New expedition to inspect the deteriorating wreck of the Titanic


Looking a bit like a stranded whale on the ocean floor, the Titanic has been in perpetual disrepair since moving there on April 15, 1912. This week, an exploration company may launch an expedition to study the current state of the wreckage, the first of what would likely become an annual trip to the site.

The company, OceanGate Expeditions, made waves last year when it announced that paying customers could tour the wreck at over US $ 100,000 ($ 128,260) each, as previously reported by Gizmodo. There will be three paying customers on each trip aboard OceanGate’s ship, a carbon fiber and titanium submersible called Titan.

There are many legal and ethical dilemmas surrounding wrecks, which may contain valuables, but are also burial sites. At 3,810 meters below the surface, the Titanic is no different from many of these ships, except for her immense scale and fame. This fame has made it a regular topic of salvage and conservation discussions, dating back to before the discovery of the steamboat wreck in 1985. Some believe the objects should be salvaged, although such an operation is complex. and expensive. Others argue that the ship is better protected as a mass grave for the more than 1,500 people who died in its sinking. The OceanGate team plans to chronicle the deterioration of the wreck.

“The ocean is taking this thing, and we have to document it before it all goes away or becomes unrecognizable,” Stockton Rush, Chairman of OceanGate, told the PA on board a ship heading for the site of the wreck of the North Atlantic. Besides the deep-sea dwellers – mostly bacteria and archaea – which make a meal of the steel and other materials that made up the ship, strong and changing ocean currents have long prevented the ship from being otherwise sheltered in the sea. Atlantic seabed mud. For 109 years, the wreck has withstood such hazards, but time does its work. “At some point you would expect the very iconic bow railing to have collapsed,” Rush said.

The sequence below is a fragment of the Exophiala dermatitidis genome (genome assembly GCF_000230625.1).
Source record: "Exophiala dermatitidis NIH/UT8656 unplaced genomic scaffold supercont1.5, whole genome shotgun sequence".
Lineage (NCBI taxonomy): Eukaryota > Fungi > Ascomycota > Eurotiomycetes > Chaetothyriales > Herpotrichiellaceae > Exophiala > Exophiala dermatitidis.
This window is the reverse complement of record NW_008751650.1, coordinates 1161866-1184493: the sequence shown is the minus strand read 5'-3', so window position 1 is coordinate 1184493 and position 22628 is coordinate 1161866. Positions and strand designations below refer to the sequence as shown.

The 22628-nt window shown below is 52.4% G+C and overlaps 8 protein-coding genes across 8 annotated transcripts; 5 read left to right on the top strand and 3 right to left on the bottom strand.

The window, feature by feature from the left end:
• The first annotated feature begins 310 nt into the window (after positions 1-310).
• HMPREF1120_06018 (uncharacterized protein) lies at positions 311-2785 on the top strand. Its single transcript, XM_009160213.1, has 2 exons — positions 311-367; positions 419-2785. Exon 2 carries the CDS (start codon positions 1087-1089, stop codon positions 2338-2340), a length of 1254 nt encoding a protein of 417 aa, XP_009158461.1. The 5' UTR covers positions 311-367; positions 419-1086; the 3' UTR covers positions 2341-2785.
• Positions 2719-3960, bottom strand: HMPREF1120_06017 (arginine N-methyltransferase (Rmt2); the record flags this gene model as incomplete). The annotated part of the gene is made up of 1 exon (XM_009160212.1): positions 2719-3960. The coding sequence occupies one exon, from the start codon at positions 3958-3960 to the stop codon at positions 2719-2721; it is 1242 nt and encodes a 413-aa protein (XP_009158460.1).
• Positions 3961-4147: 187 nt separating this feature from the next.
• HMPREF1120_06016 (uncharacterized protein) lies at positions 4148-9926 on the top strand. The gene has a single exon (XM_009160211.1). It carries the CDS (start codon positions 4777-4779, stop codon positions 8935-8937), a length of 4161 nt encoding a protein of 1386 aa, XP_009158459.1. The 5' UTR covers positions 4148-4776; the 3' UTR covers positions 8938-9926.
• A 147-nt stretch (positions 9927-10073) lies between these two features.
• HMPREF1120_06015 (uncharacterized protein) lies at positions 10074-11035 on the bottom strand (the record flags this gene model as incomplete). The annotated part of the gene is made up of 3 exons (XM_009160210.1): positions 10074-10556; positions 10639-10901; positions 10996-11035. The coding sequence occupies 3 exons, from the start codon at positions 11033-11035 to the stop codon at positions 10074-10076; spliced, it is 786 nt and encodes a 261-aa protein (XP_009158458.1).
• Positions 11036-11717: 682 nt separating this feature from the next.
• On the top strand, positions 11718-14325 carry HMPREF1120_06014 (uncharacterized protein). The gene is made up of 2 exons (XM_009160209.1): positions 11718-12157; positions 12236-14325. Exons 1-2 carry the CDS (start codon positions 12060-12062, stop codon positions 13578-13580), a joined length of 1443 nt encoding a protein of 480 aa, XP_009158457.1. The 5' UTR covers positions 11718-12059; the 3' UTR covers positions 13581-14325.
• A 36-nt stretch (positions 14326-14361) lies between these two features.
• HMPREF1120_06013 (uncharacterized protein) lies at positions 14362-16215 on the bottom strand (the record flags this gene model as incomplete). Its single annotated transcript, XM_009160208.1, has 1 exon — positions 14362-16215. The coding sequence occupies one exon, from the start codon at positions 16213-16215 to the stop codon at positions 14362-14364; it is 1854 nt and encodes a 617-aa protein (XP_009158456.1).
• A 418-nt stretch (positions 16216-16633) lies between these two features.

Some iconic parts of the supposedly unsinkable ship are long gone, such as the grand staircase, which provided a convenient entry point for ROV submarines. But others, like the 30-meter forward mast and crow’s nest, have collapsed since the wreckage was discovered. The poop deck has fallen, and even the eerie sight of Captain EJ Smith’s tub is now lost, as a 2019 starboard collapse swept away the officers’ quarters.

Titan’s instruments include high-definition cameras and multibeam sonar equipment, Rush said, which will give the company a better understanding of the ship’s debris field, ecology and the progress of its decomposition. Titan’s paying crew members – tickets range from $ 100,000 ($ 128,260) to $ 150,000 ($ 192,390) per person, according to the AP – will also operate sonar equipment and perform other research tasks. Marine biologists and archaeologists are also involved in the OceanGate expedition and will likely contribute to the scientific goals of the mission.

The Titanic has long fascinated us with a story of human tragedy, pride and the limits of our technologies in the face of nature. Over 5,000 artifacts have been removed from the wreckage and some have been controversially sold. In 2016, the Titanic’s largest artifact owner went bankrupt and various groups bid for ownership of the objects, including a group involving James Cameron. An investment group including private equity firm Apollo ended up recovering the artifacts for $ 19.5 million ($ 25).

Hopes of recovering more of the wreckage were hit hard last year, when a salvage company seeking to recover the ship’s telegraph machine was pushed back by U.S. government lawyers, who said the work would violate federal law and a pact with Britain, which the ship sailed.


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